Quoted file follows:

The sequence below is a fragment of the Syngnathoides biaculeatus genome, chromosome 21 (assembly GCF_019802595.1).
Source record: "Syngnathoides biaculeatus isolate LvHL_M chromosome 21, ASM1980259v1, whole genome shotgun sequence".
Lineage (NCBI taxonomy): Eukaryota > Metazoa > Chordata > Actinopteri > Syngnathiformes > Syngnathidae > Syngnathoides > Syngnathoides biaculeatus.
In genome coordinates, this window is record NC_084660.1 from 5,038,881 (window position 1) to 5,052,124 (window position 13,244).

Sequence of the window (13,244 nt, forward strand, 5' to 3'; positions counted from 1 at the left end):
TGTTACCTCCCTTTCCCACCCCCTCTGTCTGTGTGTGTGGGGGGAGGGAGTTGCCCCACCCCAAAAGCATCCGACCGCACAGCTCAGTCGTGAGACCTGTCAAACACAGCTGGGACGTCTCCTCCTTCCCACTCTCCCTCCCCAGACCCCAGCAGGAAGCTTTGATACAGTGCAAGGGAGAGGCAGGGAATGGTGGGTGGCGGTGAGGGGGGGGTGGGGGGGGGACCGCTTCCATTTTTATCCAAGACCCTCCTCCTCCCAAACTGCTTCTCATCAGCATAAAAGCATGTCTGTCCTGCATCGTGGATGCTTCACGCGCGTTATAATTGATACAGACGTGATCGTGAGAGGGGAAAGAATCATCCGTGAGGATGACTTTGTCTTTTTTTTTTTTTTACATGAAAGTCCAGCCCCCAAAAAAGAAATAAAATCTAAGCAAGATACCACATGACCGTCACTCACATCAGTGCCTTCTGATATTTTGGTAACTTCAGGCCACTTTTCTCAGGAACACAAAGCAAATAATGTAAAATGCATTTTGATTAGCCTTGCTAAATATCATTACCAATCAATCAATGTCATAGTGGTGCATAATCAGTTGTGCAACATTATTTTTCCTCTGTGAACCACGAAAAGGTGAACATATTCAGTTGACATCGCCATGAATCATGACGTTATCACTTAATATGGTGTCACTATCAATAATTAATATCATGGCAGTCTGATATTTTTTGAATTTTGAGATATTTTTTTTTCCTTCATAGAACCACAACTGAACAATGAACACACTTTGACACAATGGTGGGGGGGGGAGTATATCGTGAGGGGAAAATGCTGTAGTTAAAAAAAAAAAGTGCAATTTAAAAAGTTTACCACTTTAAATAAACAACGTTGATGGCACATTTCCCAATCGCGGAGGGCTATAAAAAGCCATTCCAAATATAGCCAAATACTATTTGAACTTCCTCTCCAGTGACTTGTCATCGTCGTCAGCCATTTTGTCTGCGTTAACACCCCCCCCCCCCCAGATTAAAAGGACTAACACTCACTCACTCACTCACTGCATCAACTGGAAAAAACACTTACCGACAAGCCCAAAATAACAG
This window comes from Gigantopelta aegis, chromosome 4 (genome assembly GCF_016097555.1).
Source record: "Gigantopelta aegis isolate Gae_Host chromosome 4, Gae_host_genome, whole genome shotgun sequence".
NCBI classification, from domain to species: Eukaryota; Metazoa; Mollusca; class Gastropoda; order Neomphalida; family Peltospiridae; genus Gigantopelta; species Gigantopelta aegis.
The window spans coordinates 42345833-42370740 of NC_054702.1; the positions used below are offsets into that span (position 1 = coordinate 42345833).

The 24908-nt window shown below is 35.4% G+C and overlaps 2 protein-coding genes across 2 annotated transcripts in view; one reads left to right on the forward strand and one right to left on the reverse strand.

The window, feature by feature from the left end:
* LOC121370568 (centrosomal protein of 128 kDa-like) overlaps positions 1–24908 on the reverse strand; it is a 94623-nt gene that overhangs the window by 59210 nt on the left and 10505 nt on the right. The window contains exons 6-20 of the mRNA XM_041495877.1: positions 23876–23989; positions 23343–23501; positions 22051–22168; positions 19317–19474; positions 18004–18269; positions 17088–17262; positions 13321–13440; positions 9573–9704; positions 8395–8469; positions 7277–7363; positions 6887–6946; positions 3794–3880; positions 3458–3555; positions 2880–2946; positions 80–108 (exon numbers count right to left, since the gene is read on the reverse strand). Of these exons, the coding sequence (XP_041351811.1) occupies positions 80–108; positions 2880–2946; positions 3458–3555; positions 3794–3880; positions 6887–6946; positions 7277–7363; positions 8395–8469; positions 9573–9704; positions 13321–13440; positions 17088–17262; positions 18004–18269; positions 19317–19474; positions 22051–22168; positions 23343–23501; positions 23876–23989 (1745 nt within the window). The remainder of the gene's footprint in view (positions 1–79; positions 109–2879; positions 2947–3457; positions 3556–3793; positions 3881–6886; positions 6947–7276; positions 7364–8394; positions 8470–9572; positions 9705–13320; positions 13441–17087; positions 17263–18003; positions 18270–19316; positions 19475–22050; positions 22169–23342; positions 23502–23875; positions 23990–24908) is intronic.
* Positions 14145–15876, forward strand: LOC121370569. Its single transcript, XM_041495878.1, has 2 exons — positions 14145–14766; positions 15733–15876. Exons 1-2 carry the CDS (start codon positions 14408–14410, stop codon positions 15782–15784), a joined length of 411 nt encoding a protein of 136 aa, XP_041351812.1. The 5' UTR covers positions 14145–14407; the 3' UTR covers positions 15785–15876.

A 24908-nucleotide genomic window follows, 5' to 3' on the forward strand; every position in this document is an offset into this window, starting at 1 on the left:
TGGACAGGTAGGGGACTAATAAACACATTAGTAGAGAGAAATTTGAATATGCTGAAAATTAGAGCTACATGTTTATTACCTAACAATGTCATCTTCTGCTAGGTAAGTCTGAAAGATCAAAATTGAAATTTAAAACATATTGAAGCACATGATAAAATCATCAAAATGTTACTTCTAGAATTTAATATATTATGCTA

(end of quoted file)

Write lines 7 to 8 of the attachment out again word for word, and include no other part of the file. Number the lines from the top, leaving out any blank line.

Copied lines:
This window comes from Gigantopelta aegis, chromosome 4 (genome assembly GCF_016097555.1).
Source record: "Gigantopelta aegis isolate Gae_Host chromosome 4, Gae_host_genome, whole genome shotgun sequence".